I've done quite a few boats in this size, all about 100 pounds stripped. It usually takes about four sheets of 1/4" plywood to make one this size, about twice the effort of the Tween or Toto, but this is a lot more boat. In fact to me this is a much more useful boat than the dink and I would only suggest a dink to someone with a problem storing a 12' boat. And boats like this have serious emergency flotation boxes which double as storage (provided the hatches are small and don't leak much) and self rescue is possible.


It's a stretch to do a small power boat like this. The boat can be made light enough, I think, but where to put the motor with its fuel, smells and leaks while you cartop the hull? In the trunk? Reader Ross Lillistone sent me a photo of how he does it in Australia. He mounts the motor on a standard bicycle carrier that attaches to the bumper. It looks like it works well, at least in a country with no thieves. Clearly not meant for big horsepower but neither is the little boat on the cartop.

Ross's rack

If you have a pickup truck you will find that almost any of the cartop boats will slide nicely into the truck bed. It's easier than cartopping and you don't have to strip the boat out before loading. Here is Vin's Piccup in his pickup:

Piccup in pickup

I've carried boats over 15' long in my short bed truck although that is pushing the envelope.

Rowing boats often can be cartopped very easily indeed because they can be built long and light. The same four sheets of plywood that make the 12' sailboat will make a 16' rowboat that weighs less than 100 pounds. You need to tie the ends of the boat to the car, especially the bow, and be aware of what high winds and passing semi trucks will do to the big boat on top of the little car. Here is the 15' Sportdory, a great cartop rowboat at about 75 pounds, fast and able:



I would argue that once you've decided to go over 100 pounds you should not make a 12' boat. You will find the heavy boat a real pain to cartop and will either get a trailer or stop boating. Once you get a trailer you should think about going to a 15' boat. Almost any car can pull an unballasted 15 footer on a trailer. The larger boat may cost about 50% more than the 12 footer but it will usually be twice as much boat - a good bargain. A 15 foot boat will usually take three adults with ease, or two adults and two kids. And yet it will be totally managable by a solo skipper. Here is one example in my AF3:


Then you might argue why stop at 15'? Why not go...


Here is the 20' AF2. Most likely it can take another adult or two compared to the smaller AF3. It takes fourteen sheets of plywood compared to AF3's eight. It can still be operated totally by one person with one warning. Smaller boats like AF3 can be recovered from a capsize when the solo skipper puts his weight on the leeboard. We don't know yet if the AF2 will do so. Somewhere in this size and weight range for a 20' boat the skipper's weight won't be sufficient to bring the capsized boat upright and that is why an unballasted boat in this size range can be a bit risky.


One solution has been to use the Bolger Birdwatcher system where the sides of the boat are built high and everyone including the skipper sits inside. The high sides make for great righting buoyancy and the crew weight down low on the bottom makes for a low cg to aid in righting. Plus the bottoms of these boats are usually heavily built to add to the ballast effect. These boats have proven to be self righting without ballast. Below is my own interpretation of this type, the Jewelbox.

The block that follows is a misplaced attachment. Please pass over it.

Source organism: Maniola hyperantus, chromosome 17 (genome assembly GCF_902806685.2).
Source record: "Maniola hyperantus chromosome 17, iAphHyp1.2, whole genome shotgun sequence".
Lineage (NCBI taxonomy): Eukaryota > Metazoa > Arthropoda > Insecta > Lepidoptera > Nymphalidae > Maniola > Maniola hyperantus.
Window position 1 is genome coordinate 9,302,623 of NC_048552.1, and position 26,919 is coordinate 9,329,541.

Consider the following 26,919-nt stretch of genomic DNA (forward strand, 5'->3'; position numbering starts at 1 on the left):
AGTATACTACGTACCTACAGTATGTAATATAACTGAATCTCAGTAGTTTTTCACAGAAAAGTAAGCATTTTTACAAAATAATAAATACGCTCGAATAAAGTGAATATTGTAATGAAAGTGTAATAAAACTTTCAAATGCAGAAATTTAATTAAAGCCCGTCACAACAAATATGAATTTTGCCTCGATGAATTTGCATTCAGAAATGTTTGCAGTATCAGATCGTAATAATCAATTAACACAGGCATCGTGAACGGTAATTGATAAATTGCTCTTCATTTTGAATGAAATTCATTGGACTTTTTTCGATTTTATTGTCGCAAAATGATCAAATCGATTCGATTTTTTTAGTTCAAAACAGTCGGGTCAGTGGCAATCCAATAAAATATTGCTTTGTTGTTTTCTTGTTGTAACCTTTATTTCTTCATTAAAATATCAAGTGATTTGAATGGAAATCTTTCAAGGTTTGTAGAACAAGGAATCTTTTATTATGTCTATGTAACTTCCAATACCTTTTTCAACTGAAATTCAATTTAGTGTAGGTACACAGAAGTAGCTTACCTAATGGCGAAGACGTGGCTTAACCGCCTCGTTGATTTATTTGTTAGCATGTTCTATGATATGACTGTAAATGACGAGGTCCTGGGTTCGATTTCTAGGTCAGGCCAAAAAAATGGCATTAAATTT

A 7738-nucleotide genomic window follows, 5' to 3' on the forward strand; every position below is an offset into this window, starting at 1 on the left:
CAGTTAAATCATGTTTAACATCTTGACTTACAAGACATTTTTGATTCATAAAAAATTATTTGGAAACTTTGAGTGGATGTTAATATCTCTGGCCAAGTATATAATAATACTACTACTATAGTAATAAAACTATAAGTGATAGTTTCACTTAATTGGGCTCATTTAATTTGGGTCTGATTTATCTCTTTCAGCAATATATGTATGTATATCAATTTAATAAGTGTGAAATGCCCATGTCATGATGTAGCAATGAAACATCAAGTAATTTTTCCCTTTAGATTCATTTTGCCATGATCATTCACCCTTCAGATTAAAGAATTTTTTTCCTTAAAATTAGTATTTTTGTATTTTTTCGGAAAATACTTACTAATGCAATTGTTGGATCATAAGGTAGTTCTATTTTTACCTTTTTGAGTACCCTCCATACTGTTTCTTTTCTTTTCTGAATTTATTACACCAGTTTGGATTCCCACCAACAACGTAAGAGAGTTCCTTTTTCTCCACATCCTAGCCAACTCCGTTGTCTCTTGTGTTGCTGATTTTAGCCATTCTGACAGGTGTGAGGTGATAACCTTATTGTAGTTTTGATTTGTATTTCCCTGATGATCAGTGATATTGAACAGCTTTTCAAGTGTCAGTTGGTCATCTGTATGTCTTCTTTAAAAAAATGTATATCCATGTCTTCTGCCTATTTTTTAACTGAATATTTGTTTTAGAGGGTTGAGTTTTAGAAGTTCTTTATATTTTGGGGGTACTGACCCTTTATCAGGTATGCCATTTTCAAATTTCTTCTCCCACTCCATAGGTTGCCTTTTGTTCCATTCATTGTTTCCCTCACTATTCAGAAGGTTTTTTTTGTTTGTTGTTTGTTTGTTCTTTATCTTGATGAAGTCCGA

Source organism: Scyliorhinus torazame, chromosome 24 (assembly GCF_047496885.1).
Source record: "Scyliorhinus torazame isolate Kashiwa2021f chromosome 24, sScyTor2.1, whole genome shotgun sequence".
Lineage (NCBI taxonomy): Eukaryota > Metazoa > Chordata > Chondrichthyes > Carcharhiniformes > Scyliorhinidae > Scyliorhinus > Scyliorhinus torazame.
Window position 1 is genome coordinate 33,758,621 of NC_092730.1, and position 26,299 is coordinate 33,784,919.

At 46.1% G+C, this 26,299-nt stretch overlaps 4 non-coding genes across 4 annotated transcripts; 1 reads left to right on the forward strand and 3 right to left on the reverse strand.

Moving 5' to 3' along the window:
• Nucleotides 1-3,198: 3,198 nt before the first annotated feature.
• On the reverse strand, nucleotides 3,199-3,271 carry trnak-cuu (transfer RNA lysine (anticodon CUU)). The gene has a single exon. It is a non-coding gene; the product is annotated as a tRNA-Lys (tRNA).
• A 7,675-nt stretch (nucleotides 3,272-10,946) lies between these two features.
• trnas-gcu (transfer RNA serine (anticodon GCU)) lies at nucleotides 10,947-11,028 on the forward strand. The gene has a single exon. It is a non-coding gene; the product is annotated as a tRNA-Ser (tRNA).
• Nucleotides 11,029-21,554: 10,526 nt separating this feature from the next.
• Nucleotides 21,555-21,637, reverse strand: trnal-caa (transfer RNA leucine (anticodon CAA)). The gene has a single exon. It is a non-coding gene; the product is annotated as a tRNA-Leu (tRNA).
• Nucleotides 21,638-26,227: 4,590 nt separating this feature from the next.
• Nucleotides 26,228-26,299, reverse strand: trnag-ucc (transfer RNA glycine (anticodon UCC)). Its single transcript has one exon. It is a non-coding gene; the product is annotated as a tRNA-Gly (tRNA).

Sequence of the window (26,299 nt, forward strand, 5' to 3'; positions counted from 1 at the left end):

OVER 20'....

I don't design much over 20' anymore except as a specialty. My advice to anyone who wants a conventional boat over 20' long is to look hard at the used factory boat market.

Unless you like wild daysailing and have lots of friends who like going fast and getting wet, any sailboat in this range should be ballasted. There have been so many good designs in this range built in fiberglass factories over the past decades that good used ones can be available for a song. Cherry Catalina 22's can sell for $5000 or less, complete with trailer and motor. You could never build anything like it for that. A lot of these boats were sold in the boating boom twenty years ago, used a few times and then placed in storage. Inspite of what you may have read in Wooden Boat, fiberglass boats aren't really effected by weather and usually these oldies only need maybe some new cushions and a scrubbing. The sun chalked surface is usually a cosmetic thing.

I do think there are two good reasons to build a boat in this range - reasons the production builders didn't really address. First is very shallow draft. The production boats that I can think of that featured really shallow draft might be the "Hen" series from Florida and Eddy and Duff's Shearwater and Dovekie. Some of the others feature fairly shallow draft but I can assure you that a boat that draws 6" of water is more versatile that one that draws 16" of water, at least where I live.

The second reason to build a boat in this range is for ease of stepping the sail rig to make it a true solo trailer boat. Here again the Hen and Eddy and Duff boats are the only two I can think of offhand that also meet this requirement. Some of the common trailer sailers like the McGregors actually have light stayed masts which look doable by a solo skipper, but the Catalina is not. I know the vendors of production boats would say something like, "you can rig the boat in an hour on the trailer. Isn't that great!" The answer is no. If you can't pull your boat off the highway and be sailing in 15 minutes you will miss any chance of impulse sailing with it. You will end up in an entire different kind of boating, either stuck with busy weekends or keeping your boat at a marina.

I've only had one boat in this range get built so far, Pete James' 24' Petesboat. Here is a photo of it in the background with brother Karl James' 19' Jewelbox in the foreground. You can see the advantages of these camping boats - pulled all the way up on shore so the the crew steps dry shod and the sail rigs dropped and stowed, but ready to go again at a minutes notice. There are no production boats like these.